Waking up requires excitation of the brain’s wake centers. A new study shows that synaptic inhibition of sleep centers also induces wakefulness. This inhibition, driven by lateral hypothalamic GABAergic neurons, may coordinate sleep–wake behavior with stress, motivation and energy balance.

Symbiosis Signaling: Solanaceae Symbiotic LCO Receptors Are Functional for Rhizobium Perception in Legumes

Mon, 12/16/2019 - 00:00
A new study shows that plant receptor genes necessary for the ancient and widespread symbiosis with arbuscular mycorrhizal fungi were co-opted in legume plants, without modifications, to establish the evolutionarily more recent and more specific symbiosis with their bacterial rhizobium partners.

Neuroscience: Reevaluating the Role of Orbitofrontal Cortex

Mon, 12/16/2019 - 00:00
A new optogenetic lesion study shows that the orbitofrontal cortex is essential for integrating information about recent rewards — which may either increase or decrease demand for more — with learned preferences to drive behavior.

Mitochondria: A Microcosm of Darwinian Competition

Mon, 12/16/2019 - 00:00
Resource limitation underlies competition in the living world, even between intracellular populations of mitochondria. A new study shows that reducing the availability of an essential cellular resource, namely the enzyme that replicates mitochondrial DNA (mtDNA), can alter the selective advantage of one mtDNA type over another.

Auditory Perception: A Rhythm Reflecting the Past

Mon, 12/16/2019 - 00:00
Previous research has demonstrated that auditory perception fluctuates rhythmically after a cue. New research shows that these ‘behavioural oscillations’ critically depend on expectations from preceding stimulation.

Microbial Ecology: How to Fight the Establishment

Mon, 12/16/2019 - 00:00
Creating microbial consortia capable of consistently producing desired qualities requires a detailed understanding of community interactions. A new paper demonstrates the role of historical contingency in Arabidopsis thaliana leaf-microbiome formation using an adaptable experimental approach, which could be applied to other host organisms.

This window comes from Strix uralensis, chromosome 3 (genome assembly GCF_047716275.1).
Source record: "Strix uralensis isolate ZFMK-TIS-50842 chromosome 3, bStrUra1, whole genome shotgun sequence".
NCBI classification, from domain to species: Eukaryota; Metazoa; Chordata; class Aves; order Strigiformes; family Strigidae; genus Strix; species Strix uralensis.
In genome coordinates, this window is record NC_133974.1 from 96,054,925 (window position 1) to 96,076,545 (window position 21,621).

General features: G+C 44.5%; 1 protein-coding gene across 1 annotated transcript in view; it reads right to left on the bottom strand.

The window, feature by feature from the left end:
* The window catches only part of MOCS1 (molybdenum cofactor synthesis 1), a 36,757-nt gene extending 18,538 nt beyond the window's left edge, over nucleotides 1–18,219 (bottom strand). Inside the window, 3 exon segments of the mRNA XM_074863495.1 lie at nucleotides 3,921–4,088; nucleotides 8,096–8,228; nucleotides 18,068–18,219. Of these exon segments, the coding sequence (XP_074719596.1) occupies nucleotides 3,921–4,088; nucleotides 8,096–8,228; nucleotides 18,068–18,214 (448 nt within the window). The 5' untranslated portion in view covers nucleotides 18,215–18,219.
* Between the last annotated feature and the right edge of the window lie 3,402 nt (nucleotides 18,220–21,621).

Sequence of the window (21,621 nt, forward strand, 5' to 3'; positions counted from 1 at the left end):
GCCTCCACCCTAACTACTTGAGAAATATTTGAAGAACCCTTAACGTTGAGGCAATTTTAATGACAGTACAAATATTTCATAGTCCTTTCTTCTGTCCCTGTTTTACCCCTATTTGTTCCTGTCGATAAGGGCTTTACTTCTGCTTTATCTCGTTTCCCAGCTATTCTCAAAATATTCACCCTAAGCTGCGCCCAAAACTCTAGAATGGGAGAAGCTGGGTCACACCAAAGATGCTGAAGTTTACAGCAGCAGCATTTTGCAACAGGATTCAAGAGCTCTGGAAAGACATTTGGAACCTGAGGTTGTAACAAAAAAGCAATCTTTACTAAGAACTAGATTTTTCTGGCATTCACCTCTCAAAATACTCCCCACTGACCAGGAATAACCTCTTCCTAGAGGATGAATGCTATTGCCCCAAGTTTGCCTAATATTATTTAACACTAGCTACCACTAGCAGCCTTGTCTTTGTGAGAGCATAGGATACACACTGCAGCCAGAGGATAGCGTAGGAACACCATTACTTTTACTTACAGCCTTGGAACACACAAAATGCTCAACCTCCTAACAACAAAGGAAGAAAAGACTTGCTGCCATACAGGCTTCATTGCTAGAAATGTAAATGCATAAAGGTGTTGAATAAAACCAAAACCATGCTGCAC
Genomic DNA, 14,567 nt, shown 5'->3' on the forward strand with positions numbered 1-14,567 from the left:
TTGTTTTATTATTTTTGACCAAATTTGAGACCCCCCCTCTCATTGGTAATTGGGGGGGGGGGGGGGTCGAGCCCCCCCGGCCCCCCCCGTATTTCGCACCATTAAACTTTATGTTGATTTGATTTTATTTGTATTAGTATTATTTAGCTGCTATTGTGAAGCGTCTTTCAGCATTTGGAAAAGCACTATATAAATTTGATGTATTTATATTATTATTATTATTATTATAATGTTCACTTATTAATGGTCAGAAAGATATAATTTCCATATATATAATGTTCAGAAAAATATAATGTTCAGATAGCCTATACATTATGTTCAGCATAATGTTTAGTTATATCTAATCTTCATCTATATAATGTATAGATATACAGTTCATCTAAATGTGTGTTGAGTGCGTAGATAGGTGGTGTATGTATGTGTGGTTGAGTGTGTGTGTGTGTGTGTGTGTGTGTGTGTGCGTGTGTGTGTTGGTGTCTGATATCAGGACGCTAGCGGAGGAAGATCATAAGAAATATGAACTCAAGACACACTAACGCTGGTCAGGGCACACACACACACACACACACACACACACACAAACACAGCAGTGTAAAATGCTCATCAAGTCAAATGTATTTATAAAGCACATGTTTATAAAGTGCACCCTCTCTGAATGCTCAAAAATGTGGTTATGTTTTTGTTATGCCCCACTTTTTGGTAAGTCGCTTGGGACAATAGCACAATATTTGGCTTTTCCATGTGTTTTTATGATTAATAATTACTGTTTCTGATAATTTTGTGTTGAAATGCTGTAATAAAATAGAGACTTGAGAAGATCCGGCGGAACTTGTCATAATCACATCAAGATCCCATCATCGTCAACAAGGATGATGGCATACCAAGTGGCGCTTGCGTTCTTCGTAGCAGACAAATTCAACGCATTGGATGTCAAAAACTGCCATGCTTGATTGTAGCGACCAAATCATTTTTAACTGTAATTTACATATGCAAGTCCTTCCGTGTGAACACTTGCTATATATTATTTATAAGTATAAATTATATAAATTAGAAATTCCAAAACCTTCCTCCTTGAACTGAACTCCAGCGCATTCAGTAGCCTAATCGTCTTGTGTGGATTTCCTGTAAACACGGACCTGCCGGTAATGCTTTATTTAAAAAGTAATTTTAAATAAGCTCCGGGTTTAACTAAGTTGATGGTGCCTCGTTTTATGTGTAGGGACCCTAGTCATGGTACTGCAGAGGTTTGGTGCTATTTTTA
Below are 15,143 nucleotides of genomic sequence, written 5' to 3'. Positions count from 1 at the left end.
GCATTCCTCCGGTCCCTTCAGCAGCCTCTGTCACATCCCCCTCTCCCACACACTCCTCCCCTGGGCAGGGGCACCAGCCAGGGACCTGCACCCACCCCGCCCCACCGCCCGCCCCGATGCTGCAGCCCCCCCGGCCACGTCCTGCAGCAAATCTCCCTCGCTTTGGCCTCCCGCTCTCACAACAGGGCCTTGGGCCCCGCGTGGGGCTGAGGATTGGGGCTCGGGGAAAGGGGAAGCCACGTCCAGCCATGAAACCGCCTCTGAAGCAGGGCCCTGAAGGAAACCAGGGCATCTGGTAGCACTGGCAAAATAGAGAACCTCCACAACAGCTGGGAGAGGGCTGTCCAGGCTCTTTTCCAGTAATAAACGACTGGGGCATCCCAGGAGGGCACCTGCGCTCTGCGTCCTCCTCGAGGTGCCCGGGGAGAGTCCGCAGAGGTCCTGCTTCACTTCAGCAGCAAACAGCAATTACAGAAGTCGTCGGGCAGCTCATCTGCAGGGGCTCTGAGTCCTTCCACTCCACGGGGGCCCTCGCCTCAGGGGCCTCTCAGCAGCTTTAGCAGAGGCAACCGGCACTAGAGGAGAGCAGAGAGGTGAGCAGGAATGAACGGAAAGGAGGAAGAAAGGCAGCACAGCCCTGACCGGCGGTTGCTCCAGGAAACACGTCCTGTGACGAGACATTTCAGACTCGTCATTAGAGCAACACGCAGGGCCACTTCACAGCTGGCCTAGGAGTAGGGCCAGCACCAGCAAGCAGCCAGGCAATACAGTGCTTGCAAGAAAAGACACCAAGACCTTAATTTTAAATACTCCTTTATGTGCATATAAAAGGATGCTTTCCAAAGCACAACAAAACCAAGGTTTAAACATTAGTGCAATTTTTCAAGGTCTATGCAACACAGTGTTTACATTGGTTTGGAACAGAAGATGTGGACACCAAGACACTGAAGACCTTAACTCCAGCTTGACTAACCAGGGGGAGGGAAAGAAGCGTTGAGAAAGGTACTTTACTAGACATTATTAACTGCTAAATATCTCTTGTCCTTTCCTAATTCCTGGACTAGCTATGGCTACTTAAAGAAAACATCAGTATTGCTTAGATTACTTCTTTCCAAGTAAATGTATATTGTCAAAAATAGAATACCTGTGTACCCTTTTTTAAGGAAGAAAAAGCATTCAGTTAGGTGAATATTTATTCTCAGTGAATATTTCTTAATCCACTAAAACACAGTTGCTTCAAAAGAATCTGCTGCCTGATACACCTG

Metabolism: A Burning Opioid Issue in Obesity Therapeutics

Mon, 12/16/2019 - 00:00
Food restriction triggers a lowering in body temperature. A new study now provides a mechanism for this process that relies on opioid signaling in the hypothalamus. These observations suggest potential new therapeutics for obesity.

Development of Wild and Cultivated Plants under Global Warming Conditions

Mon, 12/16/2019 - 00:00
Lippmann et al. review the effects of global warming on plant growth and development. They point out consequences of both mildly elevated ambient temperatures and severe heat stress for wild plants as well as crop production.

Cones Support Alignment to an Inconsistent World by Suppressing Mouse Circadian Responses to the Blue Colors Associated with Twilight

Mon, 12/16/2019 - 00:00
Changes in the spectral content of ambient light are detectable to most mammals as a blue shift in the color of twilight. Mouland et al. show that these “blue” colors suppress circadian responses to light, supporting robust circadian entrainment when environmental conditions render light intensity a weak or unreliable indicator of time of day.

Modifications during Early Plant Development Promote the Evolution of Nature’s Most Complex Woods

Thu, 12/12/2019 - 00:00
Woody vines have the most complex woods in nature as a result of the unique demand to twist without breaking. By integrating developmental anatomy and phylogenetic comparative methods, Chery et al. show that modifications during early stem development serve as the precursor in both the development and the evolution of novel woody forms.